“We are not made to sit at a desk…”

Continuing our series of essays by Vermont children, the following will be of interest to educators!

Edge Academy student Seamus Sullivan, 13, writes about learning outdoors versus indoors.

“The thing about learning from a book is that you never experience what you’re learning, you are only reading. If you are outside then you see, hear, smell, touch, and hopefully not taste everything around you. Being outside uses multiple senses, causing you to learn more and remember it. We are not made to sit at a desk and stare at a book all day, we were made to learn by experience, not programming, that is why you learn so much more out side.

I think being mother nature’s child means that you learn from nature then when you grow up you help preserve her. By learning about nature you realize just how precious it is and how much we need it. You also notice just how advanced nature is, from the homes to the animals that build them there are so many marvels of construction. Being Mother Nature’s child means learning about nature and appreciating its wonders.

In nature there are so many opportunities to learn. You can witness an ecosystem and see it live right in front of you, or see symbiosis in action, or even part of the food chain. In nature you don’t have to ask to see it, or turn to page 40 to read about fungi, or even a textbook, its all right in front of you, happening even as we speak and that is why learning in nature is so much better.”

Classmate Brittany Gratton,14, writes: The outdoors is more interesting than the indoors. There’s more that you can learn like about trees, birds, water…. And it’s much more fun than just reading it in books and being inside. I like going to a tree to sit at and read. It really helps with my concentration. The outdoors is also a good way to get energy out.”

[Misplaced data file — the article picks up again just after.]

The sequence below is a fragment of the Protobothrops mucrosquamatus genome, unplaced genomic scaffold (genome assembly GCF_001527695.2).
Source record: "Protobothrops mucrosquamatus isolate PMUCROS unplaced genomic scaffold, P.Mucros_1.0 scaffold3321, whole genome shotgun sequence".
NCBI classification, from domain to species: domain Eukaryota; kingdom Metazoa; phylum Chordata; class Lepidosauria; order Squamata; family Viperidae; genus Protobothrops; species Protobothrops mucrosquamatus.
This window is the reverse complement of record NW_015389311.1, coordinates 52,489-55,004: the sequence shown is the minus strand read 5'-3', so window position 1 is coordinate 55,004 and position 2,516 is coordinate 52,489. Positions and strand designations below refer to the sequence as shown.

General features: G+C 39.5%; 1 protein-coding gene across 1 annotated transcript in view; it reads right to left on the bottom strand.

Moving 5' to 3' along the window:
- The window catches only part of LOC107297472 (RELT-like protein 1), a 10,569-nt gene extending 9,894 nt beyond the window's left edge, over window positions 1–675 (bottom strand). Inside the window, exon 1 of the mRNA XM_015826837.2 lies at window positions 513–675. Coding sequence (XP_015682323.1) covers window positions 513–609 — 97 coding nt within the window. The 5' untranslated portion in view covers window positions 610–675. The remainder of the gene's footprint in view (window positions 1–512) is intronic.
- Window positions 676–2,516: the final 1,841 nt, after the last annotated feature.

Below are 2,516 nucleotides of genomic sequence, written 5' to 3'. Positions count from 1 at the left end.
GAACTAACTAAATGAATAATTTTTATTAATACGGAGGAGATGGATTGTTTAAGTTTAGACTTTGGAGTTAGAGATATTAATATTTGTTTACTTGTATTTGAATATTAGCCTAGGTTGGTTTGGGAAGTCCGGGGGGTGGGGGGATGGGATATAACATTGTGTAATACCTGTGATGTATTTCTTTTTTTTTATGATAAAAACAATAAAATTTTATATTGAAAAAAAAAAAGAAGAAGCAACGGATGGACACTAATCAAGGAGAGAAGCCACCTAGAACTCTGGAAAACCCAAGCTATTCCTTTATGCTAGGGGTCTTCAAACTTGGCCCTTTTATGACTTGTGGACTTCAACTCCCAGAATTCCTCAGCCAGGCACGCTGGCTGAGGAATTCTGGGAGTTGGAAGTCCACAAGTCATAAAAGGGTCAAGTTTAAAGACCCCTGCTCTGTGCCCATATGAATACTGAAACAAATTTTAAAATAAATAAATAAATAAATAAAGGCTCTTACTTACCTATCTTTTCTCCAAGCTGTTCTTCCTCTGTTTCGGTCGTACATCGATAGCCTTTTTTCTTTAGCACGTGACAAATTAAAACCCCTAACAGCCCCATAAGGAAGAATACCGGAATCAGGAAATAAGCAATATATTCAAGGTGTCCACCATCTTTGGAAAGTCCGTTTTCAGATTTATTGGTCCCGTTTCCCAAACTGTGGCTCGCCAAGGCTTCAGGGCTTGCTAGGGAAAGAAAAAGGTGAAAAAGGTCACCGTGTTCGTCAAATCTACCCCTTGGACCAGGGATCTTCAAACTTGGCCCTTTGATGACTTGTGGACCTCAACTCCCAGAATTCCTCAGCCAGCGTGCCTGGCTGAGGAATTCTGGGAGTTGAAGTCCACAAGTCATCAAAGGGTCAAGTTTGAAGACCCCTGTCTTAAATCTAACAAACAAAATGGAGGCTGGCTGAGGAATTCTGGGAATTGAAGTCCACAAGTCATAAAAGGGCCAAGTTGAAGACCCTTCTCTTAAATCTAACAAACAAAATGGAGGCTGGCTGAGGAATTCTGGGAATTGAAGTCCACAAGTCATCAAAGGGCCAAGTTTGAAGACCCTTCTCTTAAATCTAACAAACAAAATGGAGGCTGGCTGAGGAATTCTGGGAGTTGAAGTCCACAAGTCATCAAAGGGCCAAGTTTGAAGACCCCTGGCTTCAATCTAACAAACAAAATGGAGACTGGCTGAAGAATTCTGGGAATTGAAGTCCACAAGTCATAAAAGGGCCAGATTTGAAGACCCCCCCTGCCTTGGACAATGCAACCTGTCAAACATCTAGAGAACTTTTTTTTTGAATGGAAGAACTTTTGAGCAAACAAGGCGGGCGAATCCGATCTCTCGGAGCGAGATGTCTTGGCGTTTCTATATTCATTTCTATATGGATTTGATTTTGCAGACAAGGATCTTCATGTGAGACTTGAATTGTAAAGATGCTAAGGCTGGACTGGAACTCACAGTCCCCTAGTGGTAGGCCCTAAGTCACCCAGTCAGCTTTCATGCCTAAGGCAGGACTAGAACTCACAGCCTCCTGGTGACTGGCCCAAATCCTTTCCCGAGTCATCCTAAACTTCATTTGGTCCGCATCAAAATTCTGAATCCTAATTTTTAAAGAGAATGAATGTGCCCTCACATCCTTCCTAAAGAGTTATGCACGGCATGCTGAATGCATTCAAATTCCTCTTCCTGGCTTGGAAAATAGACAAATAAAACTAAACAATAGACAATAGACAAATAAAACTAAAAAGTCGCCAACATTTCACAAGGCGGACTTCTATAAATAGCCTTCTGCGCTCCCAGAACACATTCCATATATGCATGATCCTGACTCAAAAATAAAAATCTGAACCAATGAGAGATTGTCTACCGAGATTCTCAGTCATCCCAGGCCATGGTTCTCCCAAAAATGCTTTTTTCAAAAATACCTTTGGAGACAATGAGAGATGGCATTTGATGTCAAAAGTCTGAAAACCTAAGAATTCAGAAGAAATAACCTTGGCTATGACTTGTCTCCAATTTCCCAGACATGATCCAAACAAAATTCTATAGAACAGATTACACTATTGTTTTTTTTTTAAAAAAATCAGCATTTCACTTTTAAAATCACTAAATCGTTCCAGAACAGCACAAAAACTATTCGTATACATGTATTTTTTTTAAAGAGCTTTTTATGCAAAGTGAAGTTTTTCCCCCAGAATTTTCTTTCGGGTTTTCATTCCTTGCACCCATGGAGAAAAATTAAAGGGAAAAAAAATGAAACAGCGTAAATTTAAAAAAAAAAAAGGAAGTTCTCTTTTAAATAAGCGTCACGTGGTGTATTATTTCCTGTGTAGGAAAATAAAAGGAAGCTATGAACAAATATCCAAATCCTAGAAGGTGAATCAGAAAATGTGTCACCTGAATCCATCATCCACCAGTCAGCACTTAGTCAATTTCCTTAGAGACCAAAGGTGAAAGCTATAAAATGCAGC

Anna Tracey from The Promfret School is also interested in learning outdoors. Here is her essay in its entirety:

“The hot sun beats down upon a girl’s back[as] she is hunched over her journal writing what she’s observed about what is around her. She has filled the page with notes, pictures, and poem\s. Not far just a couple miles away is a different school. In the class rooms the drapes are drawn and all the children are reading from text books. Most of the students are scanning the pages not taking in any information just trying to finish the chapter.

Many kids go to school without setting foot outdoors. Being outdoors is very important for a kid’s education because in order to learn you can’t just read and write papers, you need to find things out yourself. Without experience kids soon lose interest in the subject without experiencing it properly. If all you do is read textbooks you will get bored and start and stop paying attention, then you will learn nothing.

If you spend all your time indoors you will observe but you won’t make a connection and understand what you are observing. Like if you see a bird eating a berry you won’t make the connection that the bird is doing a favor for the seeds by spreading the seeds. Just because being outdoors is important doesn’t mean that we should spend our entire school time outdoors.

In order to learn properly you must have the perfect balance of indoors and outdoors.”

Morgan Hartman of The Pomfret School continues this theme:

“Being outdoors is different than being indoors because of your learning experience. In nature you have hands on learning compared to learning indoors.

Your head, stuck in a text book, sitting at your desk. No windows to look out of. “Lunchtime!” After eating you go back to your plain old worksheets and books as your teacher sits at his desk reading a magazine. “RINGGG!” The bell goes off and school is over. Your parents pick you up to go back to video games and TV and more homework. Is this how you want to live? Will the world lose a connection with mother nature itself? We should not!

Other than learning from books and worksheets about the outdoors, go outside! In books you cannot experience nature, They also can’t each you the importance of nature. In books you can’t feel the warm summer breeze, you can’t see the glistening flow of the rivers or the beautiful blue sky and the blazing sun. Although books can teach you math, history or social studies they cannot teach you the importance of nature.

Nature can teach you things that books cannot. A few month ago my class went outside to our own “Power Spots”. “Power Spots” are spots along the river in the back of our school. Every kid has one and they are separated apart from each other. We go there usually about 3 times a week at the least. One day we ventured to our power spots and we took our journals with us. We wrote down some things that nature has to teach us. I remember writing: Leaves teach me to go my own way. I took this from when the leaves swerve violently through the water. If rocks come up they will turn away with the rapid, away.

Being outside is much different from being inside because of your learning experience. Outside you have more hands-on work. It also opens your senses.”

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